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Saturday Matinee

Disney Cartoon #9: "Three Notable Disney Commercials" (circa 1950s & 2002)

by Albert Gutierrez

Jello, breakfast cereal, and cars have more in common than one would think.  Let's get a few of the obvious similarities out of the way: all three feature vowels, all three come in different colors, and all three are edible for a goat.  Something not so obvious is their Disney connection, and that Disney connection happens to be the focus of this week's Saturday Matinee.  Jello, breakfast cereal, and cars (as well as other products not covered here) were promoted on television through Disney characters!  Like last week's focus on the "Toy Story Treats," this week I'm going to focus on cartoon shorts that weren't in theatres.  And like last week's "Toy Story Treats," these shorts really are...short.

First up is a memorable commercial all about Jell-O.  As the narrator (Sterling Holloway) tells us, "So bright and scolorful, it's like something out of Wonderland!"  This commercial featured Disney's Alice (voiced by Kathryn Beaumont or a very good imitator) along with two Wonderland characters that were developed, but ultimately not used in the 1951 film.  The Mock Turtle and the Gryphon sit with Alice, where she teaches them how simple it is to make Jello.  Despite Jello being known for its variety in color and flavors, this cartoon (like most of American television) was only broadcast in black and white.  However, animated cels that still survive show that the Gryphon would have been two shades of brown, while the Mock Turtle was wearing a blue suit underneath his green shell.

The black-and-white nature does make the commercial feel separate from the animated film, although Alice is remarkably on-model.  According to online sources (such as the Vintage Disney Alice blog), the specific date of these commercials is unknown.  Most simply give it the 1955 or 1956 date, which would account for the slightly-older voice of Alice.  In addition, by this time, Disney was firmly entrenched in television production, and so utilizing animation in commercials for other products would not be so far-fetched an idea.  There is another Alice in Jell-Oland commercial floating around, but as it simply re-uses animation from the film with new voiceovers, I won't be covering it here.

The next commercial is one which features the primary animated cast of Song of the South! Brer Fox and Brer Bear are chasing Brer Rabbit, who locks himself inside an American Motors car. More importantly, he locks himself inside the new Rambler, with all-season air conditioning. So while Brer Fox and Brer Bear must endure the winter snow and summer heat as they wait for him to emerge, Brer Rabbit enjoys heat and cool air. Never mind that there's no food in that car at all, hehehe.  Unlike the Alice commercial, the animation here is not as well done.  The characters look familiar enough, and they got good voice actors, but the whole thing looks very dated. The animation also is just a little over a third of the 90-second commercial, the bulk of which is a narrator telling viewers about the wonders of all-season air conditioning.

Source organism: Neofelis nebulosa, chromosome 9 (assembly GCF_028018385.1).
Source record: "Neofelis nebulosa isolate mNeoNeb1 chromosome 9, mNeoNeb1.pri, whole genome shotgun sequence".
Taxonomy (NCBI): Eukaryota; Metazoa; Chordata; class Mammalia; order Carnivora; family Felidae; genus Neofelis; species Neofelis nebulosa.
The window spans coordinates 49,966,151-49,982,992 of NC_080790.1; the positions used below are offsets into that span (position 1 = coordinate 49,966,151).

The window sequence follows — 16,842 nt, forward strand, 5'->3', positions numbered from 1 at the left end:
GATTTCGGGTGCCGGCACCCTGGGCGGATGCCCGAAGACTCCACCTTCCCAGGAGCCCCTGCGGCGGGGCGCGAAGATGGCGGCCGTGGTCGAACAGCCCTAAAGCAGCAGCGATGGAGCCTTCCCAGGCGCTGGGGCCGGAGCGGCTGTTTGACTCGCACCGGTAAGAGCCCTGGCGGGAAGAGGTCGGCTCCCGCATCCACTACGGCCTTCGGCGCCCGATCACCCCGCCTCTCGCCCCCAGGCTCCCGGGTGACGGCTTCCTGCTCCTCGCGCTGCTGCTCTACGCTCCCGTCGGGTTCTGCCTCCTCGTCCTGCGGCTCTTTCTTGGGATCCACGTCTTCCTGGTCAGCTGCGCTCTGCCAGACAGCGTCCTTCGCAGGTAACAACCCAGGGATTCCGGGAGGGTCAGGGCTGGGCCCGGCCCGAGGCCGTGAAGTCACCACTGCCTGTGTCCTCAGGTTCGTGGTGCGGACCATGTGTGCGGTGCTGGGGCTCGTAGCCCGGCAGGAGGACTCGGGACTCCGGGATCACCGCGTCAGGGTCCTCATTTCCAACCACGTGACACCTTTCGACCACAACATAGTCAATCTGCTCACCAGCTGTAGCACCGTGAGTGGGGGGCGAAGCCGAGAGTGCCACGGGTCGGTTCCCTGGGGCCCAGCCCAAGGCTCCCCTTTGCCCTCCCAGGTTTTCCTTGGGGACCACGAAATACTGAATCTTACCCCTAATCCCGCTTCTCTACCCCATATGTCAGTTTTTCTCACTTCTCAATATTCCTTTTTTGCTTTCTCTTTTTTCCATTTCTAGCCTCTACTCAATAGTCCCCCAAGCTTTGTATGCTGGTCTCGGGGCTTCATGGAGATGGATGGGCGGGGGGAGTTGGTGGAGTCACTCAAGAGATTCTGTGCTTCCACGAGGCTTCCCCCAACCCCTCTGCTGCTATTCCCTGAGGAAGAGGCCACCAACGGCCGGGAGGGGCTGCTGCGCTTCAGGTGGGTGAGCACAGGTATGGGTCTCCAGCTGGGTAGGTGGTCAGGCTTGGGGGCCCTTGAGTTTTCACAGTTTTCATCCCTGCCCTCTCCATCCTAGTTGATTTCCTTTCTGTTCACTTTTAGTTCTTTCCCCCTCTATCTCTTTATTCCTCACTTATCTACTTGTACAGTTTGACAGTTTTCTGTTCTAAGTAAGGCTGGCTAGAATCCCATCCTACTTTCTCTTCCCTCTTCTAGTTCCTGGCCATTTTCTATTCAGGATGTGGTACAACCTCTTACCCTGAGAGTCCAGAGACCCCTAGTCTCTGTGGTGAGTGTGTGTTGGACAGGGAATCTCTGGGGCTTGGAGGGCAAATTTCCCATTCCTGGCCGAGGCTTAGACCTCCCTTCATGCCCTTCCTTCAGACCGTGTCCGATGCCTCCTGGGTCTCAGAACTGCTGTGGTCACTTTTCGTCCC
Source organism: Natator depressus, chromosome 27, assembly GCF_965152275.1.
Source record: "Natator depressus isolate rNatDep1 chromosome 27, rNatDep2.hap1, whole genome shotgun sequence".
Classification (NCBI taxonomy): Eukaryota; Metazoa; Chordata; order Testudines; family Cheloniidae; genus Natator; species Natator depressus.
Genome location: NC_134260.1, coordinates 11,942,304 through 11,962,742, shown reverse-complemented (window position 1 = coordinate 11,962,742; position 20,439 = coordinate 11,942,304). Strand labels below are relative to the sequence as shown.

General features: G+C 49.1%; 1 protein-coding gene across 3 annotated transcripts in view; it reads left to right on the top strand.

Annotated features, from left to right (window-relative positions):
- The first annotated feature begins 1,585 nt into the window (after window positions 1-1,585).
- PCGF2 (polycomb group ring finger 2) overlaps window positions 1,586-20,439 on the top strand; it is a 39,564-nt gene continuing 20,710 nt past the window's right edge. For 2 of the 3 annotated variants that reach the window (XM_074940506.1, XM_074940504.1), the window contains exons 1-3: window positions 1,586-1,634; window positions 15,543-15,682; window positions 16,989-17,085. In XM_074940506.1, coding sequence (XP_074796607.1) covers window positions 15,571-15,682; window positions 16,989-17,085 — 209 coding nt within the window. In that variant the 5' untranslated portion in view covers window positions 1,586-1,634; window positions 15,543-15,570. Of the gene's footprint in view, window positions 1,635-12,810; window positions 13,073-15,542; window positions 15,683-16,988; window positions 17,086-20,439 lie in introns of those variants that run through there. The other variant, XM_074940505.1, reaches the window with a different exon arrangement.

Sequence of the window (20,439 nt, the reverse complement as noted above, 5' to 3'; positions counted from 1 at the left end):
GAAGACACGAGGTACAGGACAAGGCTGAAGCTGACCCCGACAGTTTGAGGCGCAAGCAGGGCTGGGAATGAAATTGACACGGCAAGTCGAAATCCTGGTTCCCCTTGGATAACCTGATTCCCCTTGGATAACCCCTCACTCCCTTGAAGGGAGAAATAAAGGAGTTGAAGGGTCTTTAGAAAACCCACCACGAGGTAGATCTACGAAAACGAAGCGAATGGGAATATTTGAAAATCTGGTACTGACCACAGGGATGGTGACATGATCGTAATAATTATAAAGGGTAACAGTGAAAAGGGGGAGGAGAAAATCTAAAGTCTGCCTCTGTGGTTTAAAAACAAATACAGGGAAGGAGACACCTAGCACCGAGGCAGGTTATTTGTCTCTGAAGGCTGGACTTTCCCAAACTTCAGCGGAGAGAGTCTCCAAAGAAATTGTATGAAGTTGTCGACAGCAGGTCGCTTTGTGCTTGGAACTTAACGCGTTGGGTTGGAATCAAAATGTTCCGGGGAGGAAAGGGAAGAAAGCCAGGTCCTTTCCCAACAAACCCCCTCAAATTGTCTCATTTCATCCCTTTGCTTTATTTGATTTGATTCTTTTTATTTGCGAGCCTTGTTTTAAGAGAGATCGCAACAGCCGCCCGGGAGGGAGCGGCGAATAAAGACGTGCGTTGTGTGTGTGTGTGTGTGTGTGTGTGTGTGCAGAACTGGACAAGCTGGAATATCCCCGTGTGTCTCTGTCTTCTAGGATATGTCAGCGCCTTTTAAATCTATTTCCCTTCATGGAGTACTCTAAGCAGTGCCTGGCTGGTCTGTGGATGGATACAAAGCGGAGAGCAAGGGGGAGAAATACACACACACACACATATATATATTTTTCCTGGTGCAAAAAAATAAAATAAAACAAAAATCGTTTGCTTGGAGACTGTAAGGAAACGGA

Then, we come to nearly 50 years later.  The third commercial that gets a Saturday Matinee spotlight is promoting 2002's Mickey's Magix Cereal.  Sorcerer Mickey is waving his magic wand, trying to cast a spell on a beaker of blue liquid.  Donald comes bursting in and wants to try the wand too, wrestling it away from Mickey.  He swishes-and-flicks it in the air, where it hits the beaker and a blue mist emerges.  It turns Donald blue, and then spreads across the rest of the castle and land.  Mickey then dons his hat and tries to fix Donald, but instead gives him polka dots!  

This commercial shows just how far commercials have come since the 1950s.  There's a near-cinematic quality to this entire short, the production values are quite amazing, with very on-model animation and a polished look to the entire thing.  It's almost as if Mickey and Donald stepped out of "Fantasia 2000" in order to shoot this piece.  Also, it sets out to tell a story rather than sell the product, even tying the product to the story as they proclaim the cereal will "magically turn milk blue, but not you!"  From what I remember of the cereal (more can be read about it in Reuben's March 6th, 2011 Sunday Brunch), it did have effective color-changing properties, though your mileage may vary on how blue the milk was.  But still, blue milk is cool, especially since the only color change I ever had in cereal was when my Cocoa Pebbles gave me chocolate milk.

Availability of these short cartoons is unfortunately limited to online sources.  The two older cartoons have likely slipped into the public domain, thus allowing people to upload them to YouTube.  Since the copyright status of those two shorts are dubious, I can't provide the links here, as they would not be "official" presentations of the material.  I also can't tell you to enter "Alice in Wonderland Jello" in a search on any online sites that rhyme with ZooChoob.  And I certainly can't tell you to try out terms that involve "Hudson Hornet Pinocchio," "Nash Car Mickey," or "Peter Pan Peanut Butter".  ;-)

However, I can provide the actual "Mickey's Magix Cereal" commercial here.  The animation studio who produced it, Pepper Films Inc., uploaded it to their YouTube page and their own official website: ht

Be sure to come back next week for another fun-filled Saturday Matinee, as I return to the world of theatrical cartoons and take a look at the misadventures of a silly ole bear.


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